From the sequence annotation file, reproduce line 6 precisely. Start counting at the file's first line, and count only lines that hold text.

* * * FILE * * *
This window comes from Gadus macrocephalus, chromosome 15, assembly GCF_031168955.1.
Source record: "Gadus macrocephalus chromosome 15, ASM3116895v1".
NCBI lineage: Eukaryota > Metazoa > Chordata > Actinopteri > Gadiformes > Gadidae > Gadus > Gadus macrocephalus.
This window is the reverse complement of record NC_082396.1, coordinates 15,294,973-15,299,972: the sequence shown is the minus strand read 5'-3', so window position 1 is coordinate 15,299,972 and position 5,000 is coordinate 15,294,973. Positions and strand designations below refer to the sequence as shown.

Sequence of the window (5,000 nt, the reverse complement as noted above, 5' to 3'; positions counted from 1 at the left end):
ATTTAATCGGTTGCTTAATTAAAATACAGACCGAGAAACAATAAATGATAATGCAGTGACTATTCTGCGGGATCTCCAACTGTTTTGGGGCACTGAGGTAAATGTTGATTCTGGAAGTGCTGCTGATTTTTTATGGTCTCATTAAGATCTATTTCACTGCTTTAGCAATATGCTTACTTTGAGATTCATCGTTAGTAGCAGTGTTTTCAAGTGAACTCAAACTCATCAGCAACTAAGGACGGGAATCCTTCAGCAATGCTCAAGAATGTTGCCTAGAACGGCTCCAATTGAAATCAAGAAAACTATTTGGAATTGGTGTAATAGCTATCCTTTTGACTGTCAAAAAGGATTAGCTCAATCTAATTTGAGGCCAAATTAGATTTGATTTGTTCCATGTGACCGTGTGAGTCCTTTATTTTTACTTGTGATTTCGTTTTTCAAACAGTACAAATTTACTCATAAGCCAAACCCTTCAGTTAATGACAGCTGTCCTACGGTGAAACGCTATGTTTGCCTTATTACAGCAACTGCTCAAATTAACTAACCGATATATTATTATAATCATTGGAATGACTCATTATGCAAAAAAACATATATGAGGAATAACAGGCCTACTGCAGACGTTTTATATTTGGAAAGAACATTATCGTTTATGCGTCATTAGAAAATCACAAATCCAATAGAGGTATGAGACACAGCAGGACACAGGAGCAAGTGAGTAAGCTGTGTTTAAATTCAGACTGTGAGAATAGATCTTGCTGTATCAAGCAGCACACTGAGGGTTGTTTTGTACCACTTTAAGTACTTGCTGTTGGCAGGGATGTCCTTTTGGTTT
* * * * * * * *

ATTTAATCGGTTGCTTAATTAAAATACAGACCGAGAAACAATAAATGATAATGCAGTGACTATTCTGCGGGATCTCCAACTGTTTTGGGGCACTGAGGTAAATGTTGATTCTGGAAGTGCTGCTGATTTTTTATGGTCTCATTAAGATCTATTTCACTGCTTTAGCAATATGCTTACTTTGAGATTCATCGTTAGTAGCAGTGTTTTCAAGTGAACTCAAACTCATCAGCAACTAAGGACGGGAATCCTTCAGCAATGCTCAAGAATGTTGCCTAGAACGGCTCCAATTGAAATCAAGAAAACTATTTGGAATTGGTGTAATAGCTATCCTTTTGACTGTCAAAAAGGATTAGCTCAATCTAATTTGAGGCCAAATTAGATTTGATTTGTTCCATGTGACCGTGTGAGTCCTTTATTTTTACTTGTGATTTCGTTTTTCAAACAGTACAAATTTACTCATAAGCCAAACCCTTCAGTTAATGACAGCTGTCCTACGGTGAAACGCTATGTTTGCCTTATTACAGCAACTGCTCAAATTAACTAACCGATATATTATTATAATCATTGGAATGACTCATTATGCAAAAAAACATATATGAGGAATAACAGGCCTACTGCAGACGTTTTATATTTGGAAAGAACATTATCGTTTATGCGTCATTAGAAAATCACAAATCCAATAGAGGTATGAGACACAGCAGGACACAGGAGCAAGTGAGTAAGCTGTGTTTAAATTCAGACTGTGAGAATAGATCTTGCTGTATCAAGCAGCACACTGAGGGTTGTTTTGTACCACTTTAAGTACTTGCTGTTGGCAGGGATGTCCTTTTGGTTT